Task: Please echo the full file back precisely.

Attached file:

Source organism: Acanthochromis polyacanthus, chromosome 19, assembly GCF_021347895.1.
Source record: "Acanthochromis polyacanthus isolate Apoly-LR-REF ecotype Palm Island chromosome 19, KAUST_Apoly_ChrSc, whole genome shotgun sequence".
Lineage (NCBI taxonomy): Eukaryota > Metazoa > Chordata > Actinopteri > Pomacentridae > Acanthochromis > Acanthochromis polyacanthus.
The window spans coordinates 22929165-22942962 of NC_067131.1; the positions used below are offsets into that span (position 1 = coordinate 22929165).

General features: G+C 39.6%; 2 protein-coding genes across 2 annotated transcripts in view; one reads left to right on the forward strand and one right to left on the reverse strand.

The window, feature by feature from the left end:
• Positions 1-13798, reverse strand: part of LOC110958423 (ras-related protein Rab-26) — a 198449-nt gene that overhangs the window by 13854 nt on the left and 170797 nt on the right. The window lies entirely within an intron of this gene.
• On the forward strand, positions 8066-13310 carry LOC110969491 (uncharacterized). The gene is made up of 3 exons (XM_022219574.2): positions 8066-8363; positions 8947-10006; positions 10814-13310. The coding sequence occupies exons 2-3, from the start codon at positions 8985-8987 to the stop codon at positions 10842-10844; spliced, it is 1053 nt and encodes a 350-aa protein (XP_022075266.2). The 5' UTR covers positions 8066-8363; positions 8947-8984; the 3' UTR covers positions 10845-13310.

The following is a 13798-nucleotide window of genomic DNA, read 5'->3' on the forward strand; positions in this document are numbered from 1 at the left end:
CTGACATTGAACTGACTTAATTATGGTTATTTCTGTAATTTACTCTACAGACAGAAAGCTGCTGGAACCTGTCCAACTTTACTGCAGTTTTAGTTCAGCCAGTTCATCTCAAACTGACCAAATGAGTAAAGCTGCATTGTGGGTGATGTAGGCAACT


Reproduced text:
Source organism: Acanthochromis polyacanthus, chromosome 19, assembly GCF_021347895.1.
Source record: "Acanthochromis polyacanthus isolate Apoly-LR-REF ecotype Palm Island chromosome 19, KAUST_Apoly_ChrSc, whole genome shotgun sequence".
Lineage (NCBI taxonomy): Eukaryota > Metazoa > Chordata > Actinopteri > Pomacentridae > Acanthochromis > Acanthochromis polyacanthus.
The window spans coordinates 22929165-22942962 of NC_067131.1; the positions used below are offsets into that span (position 1 = coordinate 22929165).

General features: G+C 39.6%; 2 protein-coding genes across 2 annotated transcripts in view; one reads left to right on the forward strand and one right to left on the reverse strand.

The window, feature by feature from the left end:
• Positions 1-13798, reverse strand: part of LOC110958423 (ras-related protein Rab-26) — a 198449-nt gene that overhangs the window by 13854 nt on the left and 170797 nt on the right. The window lies entirely within an intron of this gene.
• On the forward strand, positions 8066-13310 carry LOC110969491 (uncharacterized). The gene is made up of 3 exons (XM_022219574.2): positions 8066-8363; positions 8947-10006; positions 10814-13310. The coding sequence occupies exons 2-3, from the start codon at positions 8985-8987 to the stop codon at positions 10842-10844; spliced, it is 1053 nt and encodes a 350-aa protein (XP_022075266.2). The 5' UTR covers positions 8066-8363; positions 8947-8984; the 3' UTR covers positions 10845-13310.

The following is a 13798-nucleotide window of genomic DNA, read 5'->3' on the forward strand; positions in this document are numbered from 1 at the left end:
CTGACATTGAACTGACTTAATTATGGTTATTTCTGTAATTTACTCTACAGACAGAAAGCTGCTGGAACCTGTCCAACTTTACTGCAGTTTTAGTTCAGCCAGTTCATCTCAAACTGACCAAATGAGTAAAGCTGCATTGTGGGTGATGTAGGCAACT